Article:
Mastering Academic Language: Organization and Stance in the Persuasive Writing of High School Students

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Mastering Academic Language: Organization and Stance in the Persuasive Writing of High School Students

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Title: Mastering Academic Language: Organization and Stance in the Persuasive Writing of High School Students
Author: Uccelli, Paola; Dobbs, Christina L.; Scott, Jessica Armytage

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Citation: Uccelli, P., C. L. Dobbs, and J. Scott. 2012. “Mastering Academic Language: Organization and Stance in the Persuasive Writing of High School Students.” Written Communication 30, no. 1:36-62. doi:10.1177/0741088312469013. http://dx.doi.org/10.1177/0741088312469013.
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Abstract: Beyond mechanics and spelling conventions, academic writing requires progressive mastery of advanced language forms and functions. Pedagogically-useful tools to assess such language features in adolescents’ writing, however, are not yet available. This study examines language predictors of writing quality in 51 persuasive essays produced by high school students attending a linguistically and ethnically diverse inner-city school in the Northeastern U.S. Essays were scored for writing quality by a group of teachers; transcribed and analyzed to generate automated lexical and grammatical measures; and coded for discourse-level elements by researchers who were blind to essays’ writing quality scores. Regression analyses revealed that beyond the contribution of length and lexico-grammatical intricacy, the frequency of organizational markers and one particular type of epistemic stance marker, i.e., epistemic hedges, significantly predicted persuasive essays’ writing quality. Findings shed light on discourse elements relevant for the design of pedagogically-informative assessment tools.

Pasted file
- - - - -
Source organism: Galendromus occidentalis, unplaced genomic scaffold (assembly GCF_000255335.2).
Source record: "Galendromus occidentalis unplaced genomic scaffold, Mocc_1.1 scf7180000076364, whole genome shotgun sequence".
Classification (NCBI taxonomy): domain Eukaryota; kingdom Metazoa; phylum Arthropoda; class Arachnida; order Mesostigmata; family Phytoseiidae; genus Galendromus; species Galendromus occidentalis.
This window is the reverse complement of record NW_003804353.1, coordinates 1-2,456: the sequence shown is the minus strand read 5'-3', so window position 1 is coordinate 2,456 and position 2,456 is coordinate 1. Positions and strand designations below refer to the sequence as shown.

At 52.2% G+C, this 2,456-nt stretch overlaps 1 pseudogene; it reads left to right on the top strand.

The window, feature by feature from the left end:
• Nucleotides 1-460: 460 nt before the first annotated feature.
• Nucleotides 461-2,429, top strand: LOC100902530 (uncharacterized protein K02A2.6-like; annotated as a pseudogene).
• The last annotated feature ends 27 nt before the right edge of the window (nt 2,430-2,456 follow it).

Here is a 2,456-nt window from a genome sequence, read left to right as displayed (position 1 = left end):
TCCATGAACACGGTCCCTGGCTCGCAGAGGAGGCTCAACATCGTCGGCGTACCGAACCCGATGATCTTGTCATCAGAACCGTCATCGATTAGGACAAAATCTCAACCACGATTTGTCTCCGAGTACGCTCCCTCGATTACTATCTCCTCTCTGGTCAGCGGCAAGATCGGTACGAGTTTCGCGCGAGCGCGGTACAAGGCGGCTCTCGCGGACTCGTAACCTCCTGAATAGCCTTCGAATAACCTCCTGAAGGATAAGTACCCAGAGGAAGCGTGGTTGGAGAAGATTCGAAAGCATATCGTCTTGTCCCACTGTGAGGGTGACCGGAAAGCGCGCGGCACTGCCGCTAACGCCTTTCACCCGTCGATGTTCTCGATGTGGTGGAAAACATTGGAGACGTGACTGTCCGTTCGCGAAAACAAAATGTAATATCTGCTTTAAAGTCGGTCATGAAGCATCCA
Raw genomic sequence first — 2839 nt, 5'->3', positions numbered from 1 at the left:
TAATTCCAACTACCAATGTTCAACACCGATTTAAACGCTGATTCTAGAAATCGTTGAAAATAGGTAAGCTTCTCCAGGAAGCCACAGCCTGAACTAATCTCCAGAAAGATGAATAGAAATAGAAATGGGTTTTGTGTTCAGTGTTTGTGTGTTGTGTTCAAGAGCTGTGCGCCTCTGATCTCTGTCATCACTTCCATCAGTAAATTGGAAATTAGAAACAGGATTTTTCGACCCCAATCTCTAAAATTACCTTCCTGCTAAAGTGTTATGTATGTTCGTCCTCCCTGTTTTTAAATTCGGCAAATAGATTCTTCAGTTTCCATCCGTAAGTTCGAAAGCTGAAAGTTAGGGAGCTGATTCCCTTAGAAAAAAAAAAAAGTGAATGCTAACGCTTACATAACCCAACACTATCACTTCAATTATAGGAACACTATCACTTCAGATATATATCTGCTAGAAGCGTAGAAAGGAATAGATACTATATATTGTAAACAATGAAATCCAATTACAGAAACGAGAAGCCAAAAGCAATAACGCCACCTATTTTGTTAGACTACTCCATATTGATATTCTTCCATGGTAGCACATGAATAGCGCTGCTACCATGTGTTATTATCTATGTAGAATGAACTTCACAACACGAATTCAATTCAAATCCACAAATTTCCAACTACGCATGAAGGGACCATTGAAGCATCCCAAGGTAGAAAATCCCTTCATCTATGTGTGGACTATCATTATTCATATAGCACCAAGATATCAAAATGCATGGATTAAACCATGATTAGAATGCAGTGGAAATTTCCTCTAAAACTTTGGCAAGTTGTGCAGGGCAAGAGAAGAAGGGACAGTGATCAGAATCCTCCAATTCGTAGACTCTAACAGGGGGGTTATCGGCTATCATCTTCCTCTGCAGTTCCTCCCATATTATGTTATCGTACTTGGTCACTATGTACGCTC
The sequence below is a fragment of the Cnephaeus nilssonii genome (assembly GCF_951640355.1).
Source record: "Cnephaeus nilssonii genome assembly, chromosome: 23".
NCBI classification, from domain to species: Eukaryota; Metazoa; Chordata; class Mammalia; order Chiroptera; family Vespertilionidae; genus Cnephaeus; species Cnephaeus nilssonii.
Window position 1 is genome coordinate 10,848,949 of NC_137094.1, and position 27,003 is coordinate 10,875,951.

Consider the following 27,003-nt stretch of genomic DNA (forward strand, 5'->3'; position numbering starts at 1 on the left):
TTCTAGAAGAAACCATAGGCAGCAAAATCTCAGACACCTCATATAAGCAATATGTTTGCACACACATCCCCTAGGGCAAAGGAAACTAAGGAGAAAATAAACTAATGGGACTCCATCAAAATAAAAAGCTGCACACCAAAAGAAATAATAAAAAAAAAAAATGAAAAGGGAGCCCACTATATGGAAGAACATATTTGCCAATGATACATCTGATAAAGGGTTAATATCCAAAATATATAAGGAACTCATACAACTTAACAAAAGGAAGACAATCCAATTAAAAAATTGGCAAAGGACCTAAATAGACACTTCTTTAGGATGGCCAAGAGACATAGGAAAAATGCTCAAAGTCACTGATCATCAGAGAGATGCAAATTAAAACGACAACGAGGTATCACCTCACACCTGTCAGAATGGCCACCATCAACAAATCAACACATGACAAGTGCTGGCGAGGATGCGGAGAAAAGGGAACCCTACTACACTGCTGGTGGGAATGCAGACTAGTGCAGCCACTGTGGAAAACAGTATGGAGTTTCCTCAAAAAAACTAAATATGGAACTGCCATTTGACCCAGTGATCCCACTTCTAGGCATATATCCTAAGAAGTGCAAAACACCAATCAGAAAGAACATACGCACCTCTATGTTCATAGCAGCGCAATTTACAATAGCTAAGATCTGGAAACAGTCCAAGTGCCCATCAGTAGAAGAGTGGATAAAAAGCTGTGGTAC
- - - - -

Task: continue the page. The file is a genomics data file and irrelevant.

Published Version: doi:10.1177/0741088312469013
Terms of Use: This article is made available under the terms and conditions applicable to Open Access Policy Articles, as set forth at http://nrs.harvard.edu/urn-3:HUL.InstRepos:dash.current.terms-of-use#OAP
Citable link to this page: http://nrs.harvard.edu/urn-3:HUL.InstRepos:11143739
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